Statistical tools for valid causal inference with fewer assumptions
Causal inference is important in medical research to help determine if treatments are beneficial and if natural exposures are harmful. In many settings, data collection makes causal inference difficult without making overly optimistic or idealistic assumptions. In a new article published in the Journal of the American Statistical Association, researchers at Karolinska Institutet develop new statistical methods to make causal inference possible in some settings without making such assumptions.
The authors Erin Gabriel, Michael Sachs and Arvid Sjölander at the Department of Medical Epidemiology and Biostatistics, describe in the new paper how these methods can be used and interpreted.
New tools that can be applied in a variety of different research settings
Randomized trials are a type of experiment where groups of volunteers are randomly assigned to get a new medicine or not, and then a comparison is made between the two randomly assigned groups to assess the effect of the randomized medicine on the survival, infection, or well-being of the patients. Unlike new medicines, there are many things that cannot be assigned randomly to volunteers, such as smoking and asbestos exposure, or that could be randomized, but are most often studied in observational studies, such as red wine and fruit consumption.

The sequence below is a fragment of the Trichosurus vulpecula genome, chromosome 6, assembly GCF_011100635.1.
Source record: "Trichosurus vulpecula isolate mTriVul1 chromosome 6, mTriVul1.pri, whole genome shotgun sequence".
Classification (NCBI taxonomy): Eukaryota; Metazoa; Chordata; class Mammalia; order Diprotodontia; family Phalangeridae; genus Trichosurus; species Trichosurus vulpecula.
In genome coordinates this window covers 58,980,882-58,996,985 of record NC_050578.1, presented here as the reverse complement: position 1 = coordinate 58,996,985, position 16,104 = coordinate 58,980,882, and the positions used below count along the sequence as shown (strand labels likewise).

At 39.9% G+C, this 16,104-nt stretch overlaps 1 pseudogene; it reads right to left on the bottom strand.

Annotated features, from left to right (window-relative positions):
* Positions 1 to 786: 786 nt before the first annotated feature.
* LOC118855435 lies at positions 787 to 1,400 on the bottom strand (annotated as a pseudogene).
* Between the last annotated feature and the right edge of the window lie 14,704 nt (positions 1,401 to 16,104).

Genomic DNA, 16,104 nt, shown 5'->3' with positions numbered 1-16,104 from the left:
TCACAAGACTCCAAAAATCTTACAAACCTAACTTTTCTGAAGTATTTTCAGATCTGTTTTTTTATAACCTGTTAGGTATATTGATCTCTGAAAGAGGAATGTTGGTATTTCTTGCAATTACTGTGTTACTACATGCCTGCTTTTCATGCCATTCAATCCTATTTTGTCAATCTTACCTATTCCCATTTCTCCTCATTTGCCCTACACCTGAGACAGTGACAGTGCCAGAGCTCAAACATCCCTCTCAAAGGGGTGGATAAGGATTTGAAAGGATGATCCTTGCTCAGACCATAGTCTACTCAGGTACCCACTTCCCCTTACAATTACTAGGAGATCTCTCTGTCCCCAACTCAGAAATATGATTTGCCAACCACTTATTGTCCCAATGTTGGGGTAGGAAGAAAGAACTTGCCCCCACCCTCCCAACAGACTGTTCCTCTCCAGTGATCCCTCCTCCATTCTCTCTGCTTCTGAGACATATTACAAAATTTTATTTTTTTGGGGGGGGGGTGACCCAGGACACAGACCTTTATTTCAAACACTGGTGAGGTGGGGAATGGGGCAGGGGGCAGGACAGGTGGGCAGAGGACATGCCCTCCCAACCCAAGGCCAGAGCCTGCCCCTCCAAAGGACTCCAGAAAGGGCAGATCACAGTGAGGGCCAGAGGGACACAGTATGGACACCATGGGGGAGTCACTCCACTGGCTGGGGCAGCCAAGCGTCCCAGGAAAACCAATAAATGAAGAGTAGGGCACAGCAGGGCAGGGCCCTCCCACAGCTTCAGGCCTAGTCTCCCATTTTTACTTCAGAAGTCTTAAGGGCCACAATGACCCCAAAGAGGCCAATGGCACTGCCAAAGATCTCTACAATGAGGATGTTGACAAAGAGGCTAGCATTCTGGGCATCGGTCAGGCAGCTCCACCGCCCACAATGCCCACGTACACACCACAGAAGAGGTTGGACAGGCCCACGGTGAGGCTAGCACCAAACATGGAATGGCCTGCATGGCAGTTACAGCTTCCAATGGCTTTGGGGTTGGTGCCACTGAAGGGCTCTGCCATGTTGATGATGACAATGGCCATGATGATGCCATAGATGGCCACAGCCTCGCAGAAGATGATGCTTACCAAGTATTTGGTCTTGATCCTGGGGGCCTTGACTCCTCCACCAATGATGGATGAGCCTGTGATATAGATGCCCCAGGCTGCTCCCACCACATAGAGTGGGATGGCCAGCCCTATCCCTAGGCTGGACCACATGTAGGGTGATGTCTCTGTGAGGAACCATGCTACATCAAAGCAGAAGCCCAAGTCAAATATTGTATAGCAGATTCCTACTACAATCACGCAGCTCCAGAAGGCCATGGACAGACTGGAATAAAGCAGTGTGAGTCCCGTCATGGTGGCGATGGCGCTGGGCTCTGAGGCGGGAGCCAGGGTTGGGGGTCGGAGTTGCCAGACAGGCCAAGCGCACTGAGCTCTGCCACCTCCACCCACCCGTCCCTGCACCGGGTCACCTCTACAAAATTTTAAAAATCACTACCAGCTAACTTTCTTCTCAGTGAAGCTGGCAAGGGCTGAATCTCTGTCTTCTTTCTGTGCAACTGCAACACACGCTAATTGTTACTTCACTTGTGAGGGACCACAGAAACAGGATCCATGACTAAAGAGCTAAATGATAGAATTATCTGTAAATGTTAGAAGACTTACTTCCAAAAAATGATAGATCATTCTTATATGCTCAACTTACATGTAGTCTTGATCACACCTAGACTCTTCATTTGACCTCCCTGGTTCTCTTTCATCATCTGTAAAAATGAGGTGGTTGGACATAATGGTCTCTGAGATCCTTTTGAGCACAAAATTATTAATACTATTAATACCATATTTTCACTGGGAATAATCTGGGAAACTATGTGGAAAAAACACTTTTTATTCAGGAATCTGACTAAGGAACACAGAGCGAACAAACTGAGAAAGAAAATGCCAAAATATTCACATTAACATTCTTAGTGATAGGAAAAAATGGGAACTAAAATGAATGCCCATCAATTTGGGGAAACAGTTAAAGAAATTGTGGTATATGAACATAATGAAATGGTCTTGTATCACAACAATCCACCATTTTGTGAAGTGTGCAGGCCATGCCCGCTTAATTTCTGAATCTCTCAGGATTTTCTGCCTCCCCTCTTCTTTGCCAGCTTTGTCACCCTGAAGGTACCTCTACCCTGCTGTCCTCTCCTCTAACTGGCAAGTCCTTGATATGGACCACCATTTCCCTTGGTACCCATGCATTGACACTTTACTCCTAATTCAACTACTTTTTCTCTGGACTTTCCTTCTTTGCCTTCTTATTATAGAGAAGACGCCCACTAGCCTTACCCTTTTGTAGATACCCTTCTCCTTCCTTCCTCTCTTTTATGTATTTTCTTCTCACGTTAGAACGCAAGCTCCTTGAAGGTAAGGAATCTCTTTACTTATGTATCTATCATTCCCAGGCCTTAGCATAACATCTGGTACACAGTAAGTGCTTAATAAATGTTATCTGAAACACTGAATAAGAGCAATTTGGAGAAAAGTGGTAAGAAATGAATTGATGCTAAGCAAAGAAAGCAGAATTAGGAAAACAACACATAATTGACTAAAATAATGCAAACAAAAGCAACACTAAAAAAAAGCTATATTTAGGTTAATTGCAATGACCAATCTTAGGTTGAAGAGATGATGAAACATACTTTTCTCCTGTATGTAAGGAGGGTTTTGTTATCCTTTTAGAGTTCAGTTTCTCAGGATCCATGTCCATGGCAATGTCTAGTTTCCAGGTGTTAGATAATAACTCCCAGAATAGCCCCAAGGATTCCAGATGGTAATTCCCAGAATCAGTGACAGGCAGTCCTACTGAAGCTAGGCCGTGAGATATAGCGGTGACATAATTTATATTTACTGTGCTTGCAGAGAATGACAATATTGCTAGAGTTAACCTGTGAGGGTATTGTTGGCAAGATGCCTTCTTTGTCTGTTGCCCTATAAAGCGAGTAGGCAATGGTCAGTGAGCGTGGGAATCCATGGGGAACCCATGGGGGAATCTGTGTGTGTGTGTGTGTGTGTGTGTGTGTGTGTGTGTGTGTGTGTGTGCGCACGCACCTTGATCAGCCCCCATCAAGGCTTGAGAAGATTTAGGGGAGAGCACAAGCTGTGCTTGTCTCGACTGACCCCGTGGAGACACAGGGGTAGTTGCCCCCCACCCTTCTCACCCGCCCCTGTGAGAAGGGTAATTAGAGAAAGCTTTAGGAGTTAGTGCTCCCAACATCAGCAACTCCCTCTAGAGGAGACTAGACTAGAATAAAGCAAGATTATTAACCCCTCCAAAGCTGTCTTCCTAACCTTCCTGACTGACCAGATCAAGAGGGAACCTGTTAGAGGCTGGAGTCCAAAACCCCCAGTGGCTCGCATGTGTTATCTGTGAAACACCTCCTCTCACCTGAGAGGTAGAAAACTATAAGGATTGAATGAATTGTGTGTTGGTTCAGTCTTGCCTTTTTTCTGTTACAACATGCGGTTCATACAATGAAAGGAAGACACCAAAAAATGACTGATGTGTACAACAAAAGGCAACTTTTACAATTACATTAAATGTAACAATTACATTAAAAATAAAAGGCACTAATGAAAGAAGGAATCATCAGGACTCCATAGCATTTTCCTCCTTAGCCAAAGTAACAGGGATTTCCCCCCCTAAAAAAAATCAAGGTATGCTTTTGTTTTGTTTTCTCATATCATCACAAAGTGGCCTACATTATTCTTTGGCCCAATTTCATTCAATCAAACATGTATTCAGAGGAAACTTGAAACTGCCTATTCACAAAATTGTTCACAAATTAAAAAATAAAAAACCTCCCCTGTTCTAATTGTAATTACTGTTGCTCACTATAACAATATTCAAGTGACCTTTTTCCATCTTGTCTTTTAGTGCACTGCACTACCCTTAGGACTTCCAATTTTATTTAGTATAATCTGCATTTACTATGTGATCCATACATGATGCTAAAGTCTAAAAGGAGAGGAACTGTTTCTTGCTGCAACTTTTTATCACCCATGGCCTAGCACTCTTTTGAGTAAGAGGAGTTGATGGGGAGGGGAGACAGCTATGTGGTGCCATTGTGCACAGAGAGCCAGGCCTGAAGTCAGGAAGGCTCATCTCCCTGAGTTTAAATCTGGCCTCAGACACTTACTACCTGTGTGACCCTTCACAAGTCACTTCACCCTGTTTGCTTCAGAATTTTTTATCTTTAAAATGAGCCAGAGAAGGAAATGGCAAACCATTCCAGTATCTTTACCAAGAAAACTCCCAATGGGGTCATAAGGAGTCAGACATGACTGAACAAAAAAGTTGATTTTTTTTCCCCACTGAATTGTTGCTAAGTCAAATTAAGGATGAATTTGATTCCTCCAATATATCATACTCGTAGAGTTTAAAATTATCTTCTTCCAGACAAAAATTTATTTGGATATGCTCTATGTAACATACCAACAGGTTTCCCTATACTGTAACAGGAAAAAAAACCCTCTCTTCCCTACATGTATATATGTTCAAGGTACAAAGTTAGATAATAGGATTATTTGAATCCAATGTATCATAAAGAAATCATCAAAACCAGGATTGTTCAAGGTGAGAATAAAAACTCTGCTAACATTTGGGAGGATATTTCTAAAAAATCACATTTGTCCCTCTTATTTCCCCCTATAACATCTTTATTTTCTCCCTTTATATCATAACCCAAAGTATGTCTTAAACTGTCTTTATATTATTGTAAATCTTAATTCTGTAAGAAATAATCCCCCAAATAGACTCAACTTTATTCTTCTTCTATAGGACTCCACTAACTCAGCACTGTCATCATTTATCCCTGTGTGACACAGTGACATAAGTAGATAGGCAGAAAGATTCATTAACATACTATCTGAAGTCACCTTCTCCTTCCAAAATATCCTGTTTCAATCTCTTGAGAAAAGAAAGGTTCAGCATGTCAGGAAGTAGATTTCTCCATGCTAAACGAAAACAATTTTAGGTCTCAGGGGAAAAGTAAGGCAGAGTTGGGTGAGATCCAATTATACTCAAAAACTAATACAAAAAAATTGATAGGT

In these settings, the effect of an exposure can be difficult to determine because other factors may influence both the exposure of interest and the outcome. For example, living in Sweden is associated with lower mortality and higher consumption of cloudberries than Hungary, so looking for the effect of cloudberries on mortality in a group that included people from both Hungary and Sweden may lead a researcher to believe that cloudberries reduce mortality.
Statistical methods developed using a novel approach
Although there are many tools for dealing with measured factors, such as country of residence, to allow for the testing and estimation of such effects, all of these methods require that a researcher is willing to guess about all other factors they have not measured. The work presented here uses math, logic and statistics to relax the need for this guessing and, rather than giving a single value of the effect, gives a range of possible effect sizes. Although some researchers have developed similar methods, the methods are very few and are specific to the type of data and how the data were collected. Erin Gabriel and her colleagues develop new methods to allow for a much larger number of data collection styles, many of which are very common in Sweden due to the registers.
"These statistical methods, which are easy to implement, may help in many settings where causal inference is threatened by unmeasured confounding and/or selection bias," says first author Erin Gabriel.
The authors hope that their tools will be used by researchers around the world to help them make decisions without having to guess about unmeasured factors in their data. In their ongoing and future work, they aim to build and describe new statistical tools that can be used in imperfect clinical trials.
ArXiv link: arxiv.org/abs/2002.10519